The American Urological Association and the National Comprehensive Cancer Network guidelines regarding postoperative surveillance for renal cell carcinoma (RCC) have provided a standardized framework for imaging following nephrectomy. These stage-stratified recommendations are based on retrospective studies that identified the timeline and location of RCC recurrences. However, the simplified and generalizable protocols offered by the American Urological Association and the National Comprehensive Cancer Network are not without limitations. Studies have found that RCC recurrences continue to be missed even with perfect compliance to these protocols and that RCC recurrences occur not infrequently after the required surveillance window of 5 years. Furthermore, recent studies evaluating the use of adjuvant systemic therapy in patients who are at a high risk for RCC recurrence or metastasis after nephrectomy have yielded disappointing results. This calls into question what interventions we can offer patients to improve survival once RCC recurrences are detected during postoperative surveillance; an effective surveillance strategy requires effective treatment options. The future of personalized medicine with genetic profiling of patients with RCC may offer a potential solution by providing better risk stratification to determine the intensity of surveillance imaging as well as to determine which patients will actually derive survival benefit from intervention on recurrent disease.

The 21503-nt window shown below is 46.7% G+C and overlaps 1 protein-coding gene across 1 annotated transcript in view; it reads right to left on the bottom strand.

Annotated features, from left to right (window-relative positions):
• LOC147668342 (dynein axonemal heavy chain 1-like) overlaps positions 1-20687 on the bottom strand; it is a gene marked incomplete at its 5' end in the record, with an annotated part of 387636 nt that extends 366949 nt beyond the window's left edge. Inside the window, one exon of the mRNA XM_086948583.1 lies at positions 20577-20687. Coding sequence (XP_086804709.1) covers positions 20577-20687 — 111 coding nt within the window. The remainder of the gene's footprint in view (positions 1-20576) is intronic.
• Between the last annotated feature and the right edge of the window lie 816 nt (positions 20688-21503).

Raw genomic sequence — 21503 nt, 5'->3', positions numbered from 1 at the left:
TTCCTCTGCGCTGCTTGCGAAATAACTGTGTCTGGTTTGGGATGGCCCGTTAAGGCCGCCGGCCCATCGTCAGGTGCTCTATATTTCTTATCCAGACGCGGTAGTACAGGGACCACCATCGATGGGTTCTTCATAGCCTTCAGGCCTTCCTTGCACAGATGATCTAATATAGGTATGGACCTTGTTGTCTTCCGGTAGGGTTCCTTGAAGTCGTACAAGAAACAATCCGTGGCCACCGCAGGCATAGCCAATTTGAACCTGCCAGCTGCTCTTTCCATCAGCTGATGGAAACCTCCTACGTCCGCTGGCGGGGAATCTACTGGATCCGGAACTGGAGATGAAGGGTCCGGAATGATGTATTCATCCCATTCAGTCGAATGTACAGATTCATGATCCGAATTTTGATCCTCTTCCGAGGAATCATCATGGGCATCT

|Number of pages||4|
|Journal||Urologic Oncology: Seminars and Original Investigations|
|State||Published - Dec 1 2015|
- Diagnostic imaging
- Renal cell carcinoma